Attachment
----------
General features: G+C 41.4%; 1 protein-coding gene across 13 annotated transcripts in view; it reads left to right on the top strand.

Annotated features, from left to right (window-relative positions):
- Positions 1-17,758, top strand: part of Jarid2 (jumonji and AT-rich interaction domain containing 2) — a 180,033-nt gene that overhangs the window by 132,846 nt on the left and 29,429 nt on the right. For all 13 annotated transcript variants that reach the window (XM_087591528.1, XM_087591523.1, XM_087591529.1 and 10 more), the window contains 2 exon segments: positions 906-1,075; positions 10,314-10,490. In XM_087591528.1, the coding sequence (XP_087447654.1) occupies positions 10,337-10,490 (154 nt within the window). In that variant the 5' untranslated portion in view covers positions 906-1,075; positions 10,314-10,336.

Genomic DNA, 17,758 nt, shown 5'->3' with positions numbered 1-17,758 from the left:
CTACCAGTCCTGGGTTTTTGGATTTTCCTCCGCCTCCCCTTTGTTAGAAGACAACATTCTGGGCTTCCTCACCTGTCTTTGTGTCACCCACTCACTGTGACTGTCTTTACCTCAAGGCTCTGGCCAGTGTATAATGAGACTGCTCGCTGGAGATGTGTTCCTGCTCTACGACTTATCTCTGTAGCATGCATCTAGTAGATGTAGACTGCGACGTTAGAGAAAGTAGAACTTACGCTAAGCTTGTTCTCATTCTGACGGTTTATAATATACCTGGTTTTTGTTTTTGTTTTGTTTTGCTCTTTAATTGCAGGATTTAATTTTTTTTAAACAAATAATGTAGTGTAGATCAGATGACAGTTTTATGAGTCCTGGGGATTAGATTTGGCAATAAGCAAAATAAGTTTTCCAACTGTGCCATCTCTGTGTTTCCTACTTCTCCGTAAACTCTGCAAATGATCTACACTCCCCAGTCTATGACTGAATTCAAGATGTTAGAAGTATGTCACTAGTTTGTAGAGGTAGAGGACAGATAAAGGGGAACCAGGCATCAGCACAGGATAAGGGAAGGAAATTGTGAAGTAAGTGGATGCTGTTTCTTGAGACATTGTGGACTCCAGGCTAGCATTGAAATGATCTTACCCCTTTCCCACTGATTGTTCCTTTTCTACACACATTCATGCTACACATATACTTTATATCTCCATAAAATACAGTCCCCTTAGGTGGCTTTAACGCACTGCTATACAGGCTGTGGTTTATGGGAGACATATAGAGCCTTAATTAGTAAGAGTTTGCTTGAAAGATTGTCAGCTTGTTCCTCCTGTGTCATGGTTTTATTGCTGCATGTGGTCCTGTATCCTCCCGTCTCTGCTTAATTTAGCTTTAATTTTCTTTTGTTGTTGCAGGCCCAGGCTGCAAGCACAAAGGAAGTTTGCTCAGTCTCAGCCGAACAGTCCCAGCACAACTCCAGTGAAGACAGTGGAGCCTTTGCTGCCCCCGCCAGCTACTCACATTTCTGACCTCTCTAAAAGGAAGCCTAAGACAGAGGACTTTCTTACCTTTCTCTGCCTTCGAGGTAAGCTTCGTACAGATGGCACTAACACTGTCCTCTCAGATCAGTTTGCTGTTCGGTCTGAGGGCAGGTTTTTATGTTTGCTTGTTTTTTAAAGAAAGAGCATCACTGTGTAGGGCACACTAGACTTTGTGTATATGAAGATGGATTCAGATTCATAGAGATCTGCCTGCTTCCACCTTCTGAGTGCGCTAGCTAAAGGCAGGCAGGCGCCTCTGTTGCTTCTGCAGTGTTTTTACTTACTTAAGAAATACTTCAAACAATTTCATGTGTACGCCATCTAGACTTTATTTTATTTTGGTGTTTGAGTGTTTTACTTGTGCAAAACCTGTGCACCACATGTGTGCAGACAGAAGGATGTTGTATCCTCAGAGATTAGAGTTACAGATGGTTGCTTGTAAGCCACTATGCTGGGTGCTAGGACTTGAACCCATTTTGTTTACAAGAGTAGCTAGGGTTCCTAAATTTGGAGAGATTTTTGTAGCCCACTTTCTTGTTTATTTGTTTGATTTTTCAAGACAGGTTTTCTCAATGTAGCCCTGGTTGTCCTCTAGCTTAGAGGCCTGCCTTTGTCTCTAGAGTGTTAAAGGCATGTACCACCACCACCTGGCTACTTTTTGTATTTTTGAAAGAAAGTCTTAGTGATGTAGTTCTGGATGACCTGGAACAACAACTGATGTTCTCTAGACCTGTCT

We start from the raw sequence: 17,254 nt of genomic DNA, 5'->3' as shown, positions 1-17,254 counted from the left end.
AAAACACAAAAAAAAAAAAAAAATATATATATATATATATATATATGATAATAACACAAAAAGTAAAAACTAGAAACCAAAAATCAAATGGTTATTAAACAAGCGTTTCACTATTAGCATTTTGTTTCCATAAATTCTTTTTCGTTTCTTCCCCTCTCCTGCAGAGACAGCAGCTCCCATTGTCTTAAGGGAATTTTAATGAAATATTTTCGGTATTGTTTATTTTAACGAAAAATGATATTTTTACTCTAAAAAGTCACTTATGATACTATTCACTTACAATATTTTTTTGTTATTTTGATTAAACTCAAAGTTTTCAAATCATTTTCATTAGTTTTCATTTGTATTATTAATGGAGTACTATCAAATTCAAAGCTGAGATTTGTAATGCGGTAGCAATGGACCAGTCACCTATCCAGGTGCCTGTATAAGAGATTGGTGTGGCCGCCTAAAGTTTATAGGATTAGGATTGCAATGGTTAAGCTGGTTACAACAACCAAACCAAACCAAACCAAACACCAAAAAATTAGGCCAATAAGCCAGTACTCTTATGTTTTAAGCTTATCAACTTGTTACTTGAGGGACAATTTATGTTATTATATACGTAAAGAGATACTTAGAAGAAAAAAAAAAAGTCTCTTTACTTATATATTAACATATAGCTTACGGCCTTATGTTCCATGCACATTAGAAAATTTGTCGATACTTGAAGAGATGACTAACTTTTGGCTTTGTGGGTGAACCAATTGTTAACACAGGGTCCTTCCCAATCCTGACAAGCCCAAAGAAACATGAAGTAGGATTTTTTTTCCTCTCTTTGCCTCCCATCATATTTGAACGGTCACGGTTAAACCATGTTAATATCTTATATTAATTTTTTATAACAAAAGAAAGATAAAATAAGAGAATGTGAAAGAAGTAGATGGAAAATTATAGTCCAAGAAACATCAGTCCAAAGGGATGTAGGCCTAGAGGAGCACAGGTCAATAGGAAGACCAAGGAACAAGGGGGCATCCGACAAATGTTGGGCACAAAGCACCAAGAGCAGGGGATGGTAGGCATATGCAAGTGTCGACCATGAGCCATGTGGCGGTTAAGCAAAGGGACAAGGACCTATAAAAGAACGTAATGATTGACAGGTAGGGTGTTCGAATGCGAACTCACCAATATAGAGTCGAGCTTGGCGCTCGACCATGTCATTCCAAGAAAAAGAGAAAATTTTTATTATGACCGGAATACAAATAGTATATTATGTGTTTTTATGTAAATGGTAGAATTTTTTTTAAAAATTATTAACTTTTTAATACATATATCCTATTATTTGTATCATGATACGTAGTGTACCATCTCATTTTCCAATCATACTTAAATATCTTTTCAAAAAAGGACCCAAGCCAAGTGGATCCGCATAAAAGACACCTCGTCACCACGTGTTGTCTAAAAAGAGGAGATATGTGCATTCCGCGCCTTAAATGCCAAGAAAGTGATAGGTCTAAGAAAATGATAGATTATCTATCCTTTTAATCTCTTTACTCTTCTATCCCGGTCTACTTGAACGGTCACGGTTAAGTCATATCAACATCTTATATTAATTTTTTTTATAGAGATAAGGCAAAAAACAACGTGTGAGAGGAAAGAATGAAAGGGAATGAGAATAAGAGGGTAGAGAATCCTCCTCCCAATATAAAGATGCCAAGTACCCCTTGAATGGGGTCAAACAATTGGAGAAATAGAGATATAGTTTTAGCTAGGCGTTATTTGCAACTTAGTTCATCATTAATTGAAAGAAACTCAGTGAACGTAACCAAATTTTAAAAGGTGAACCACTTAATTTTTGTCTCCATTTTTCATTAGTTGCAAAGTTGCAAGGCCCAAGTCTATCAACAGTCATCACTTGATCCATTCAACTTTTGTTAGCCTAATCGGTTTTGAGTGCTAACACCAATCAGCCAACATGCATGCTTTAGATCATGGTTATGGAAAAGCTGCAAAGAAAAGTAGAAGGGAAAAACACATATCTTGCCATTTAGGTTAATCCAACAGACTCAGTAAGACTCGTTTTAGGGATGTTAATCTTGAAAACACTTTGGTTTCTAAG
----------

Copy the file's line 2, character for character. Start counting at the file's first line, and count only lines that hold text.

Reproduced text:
Annotated features, from left to right (window-relative positions):